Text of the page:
Global Statistics

All countries
191,725,149
Confirmed
Updated on 20/07/2021 5:30 am
All countries
172,859,355
Recovered
Updated on 20/07/2021 5:30 am
All countries
4,112,929
Deaths
Updated on 20/07/2021 5:30 am

Global Statistics

All countries
191,725,149
Confirmed
Updated on 20/07/2021 5:30 am
All countries
172,859,355
Recovered
Updated on 20/07/2021 5:30 am
All countries
4,112,929
Deaths
Updated on 20/07/2021 5:30 am

Music therapy and aging | Goop

Most of us have experienced the power of music to connect people, be it at a concert or karaoke night. In Myself investigateI watched how it connects older adults with preschoolers, fourth graders, and college students, specifically. It was beautiful and entertaining to watch. We use music as a source of interaction between groups. From singing songs to rock band concerts, we found meaningful ways to connect age groups that enhanced their cognitive skills and provided positive intergenerational experiences.

In an experiment with preschoolers and older adults, we used songs to help preschoolers learn their sight words (words that a child learns to recognize without pronouncing the letters). Both the preschoolers and the older adults learned and recited the songs, and the older adults helped with the visual cues. We saw an improvement in word and song recognition for preschoolers, and they had positive and engaging experiences with older adults.

Each age group differed in how they connected. In the fourth grade experiment, it was sometimes awkward to get children and older adults to feel comfortable with each other. The shyest groups of fourth graders and older adults would hardly say anything without my participation. I used musical activities with structured conversation prompts to create an environment in which to interact. Fortunately, at the end of the program, things changed dramatically: I couldn’t get the fourth graders and the older adults to stop talking to each other. We included reading and writing exercises so fourth graders could practice these skills and older adults could help them. We saw fourth graders improve their academic skills and older adults felt a sense of reward. I remember there was an older adult who was not able to see his grandchildren very often and when he did, it was not a pleasant experience. She really enjoyed our fourth grade program because she was able to gain a positive intergenerational experience that she would not have had otherwise.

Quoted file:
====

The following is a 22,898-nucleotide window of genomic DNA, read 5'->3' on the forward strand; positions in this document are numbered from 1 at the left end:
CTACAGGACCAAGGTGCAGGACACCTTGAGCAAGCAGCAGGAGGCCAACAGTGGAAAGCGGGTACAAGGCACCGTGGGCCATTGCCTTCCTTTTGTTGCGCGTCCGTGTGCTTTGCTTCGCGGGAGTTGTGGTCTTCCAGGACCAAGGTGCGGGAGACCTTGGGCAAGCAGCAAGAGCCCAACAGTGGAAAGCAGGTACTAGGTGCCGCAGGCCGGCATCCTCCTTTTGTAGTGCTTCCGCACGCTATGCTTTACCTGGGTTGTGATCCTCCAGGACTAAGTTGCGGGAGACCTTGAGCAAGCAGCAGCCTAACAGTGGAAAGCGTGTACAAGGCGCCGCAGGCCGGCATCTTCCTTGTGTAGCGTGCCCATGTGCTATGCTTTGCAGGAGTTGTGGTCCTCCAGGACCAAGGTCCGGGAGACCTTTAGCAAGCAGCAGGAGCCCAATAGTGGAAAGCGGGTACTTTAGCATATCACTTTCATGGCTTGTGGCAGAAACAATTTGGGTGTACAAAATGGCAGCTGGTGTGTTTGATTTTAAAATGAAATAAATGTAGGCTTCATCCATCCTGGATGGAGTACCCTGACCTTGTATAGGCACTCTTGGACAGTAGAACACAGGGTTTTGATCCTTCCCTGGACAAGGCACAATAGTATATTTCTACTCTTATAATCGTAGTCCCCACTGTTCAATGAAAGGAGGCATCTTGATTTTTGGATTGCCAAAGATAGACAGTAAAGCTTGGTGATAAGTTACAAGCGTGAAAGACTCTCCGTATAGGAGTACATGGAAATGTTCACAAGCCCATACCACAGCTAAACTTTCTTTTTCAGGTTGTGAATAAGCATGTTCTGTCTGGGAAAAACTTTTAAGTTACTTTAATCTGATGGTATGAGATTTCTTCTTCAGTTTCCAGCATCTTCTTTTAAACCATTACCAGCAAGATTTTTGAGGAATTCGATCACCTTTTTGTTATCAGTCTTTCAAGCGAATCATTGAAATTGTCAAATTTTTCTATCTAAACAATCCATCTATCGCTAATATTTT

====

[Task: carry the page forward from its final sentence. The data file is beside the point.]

For college students and seniors, I used musical performance to connect the two groups by creating a rock band. Each semester, a group of college students and seniors performed a concert featuring pop music from the 1960s to the present day, such as “Can’t Help Falling in Love” and “Uptown Funk.” They sang songs, played instruments, and performed choreography. By reciting music and learning to play an instrument, they were able to develop cognitive skills, concentration, and attention. And the choreography allowed for more physical activity and coordination. The older adults really embodied the music, which helped them connect with the college students. And it translated into an increase in connection with their adult children: they could now sing when they heard the song on a playlist or watched TV. Playing in the band allowed his self-expression to increase while his sense of isolation diminished. The program gave them constant motivation to get out of bed every day and get out of the house, especially for those with depression. And both parties left the show with positive (and fun) intergenerational experiences.

LEAVE A REPLY

Please enter your comment!
Please enter your name here

Hot Topics

Related Articles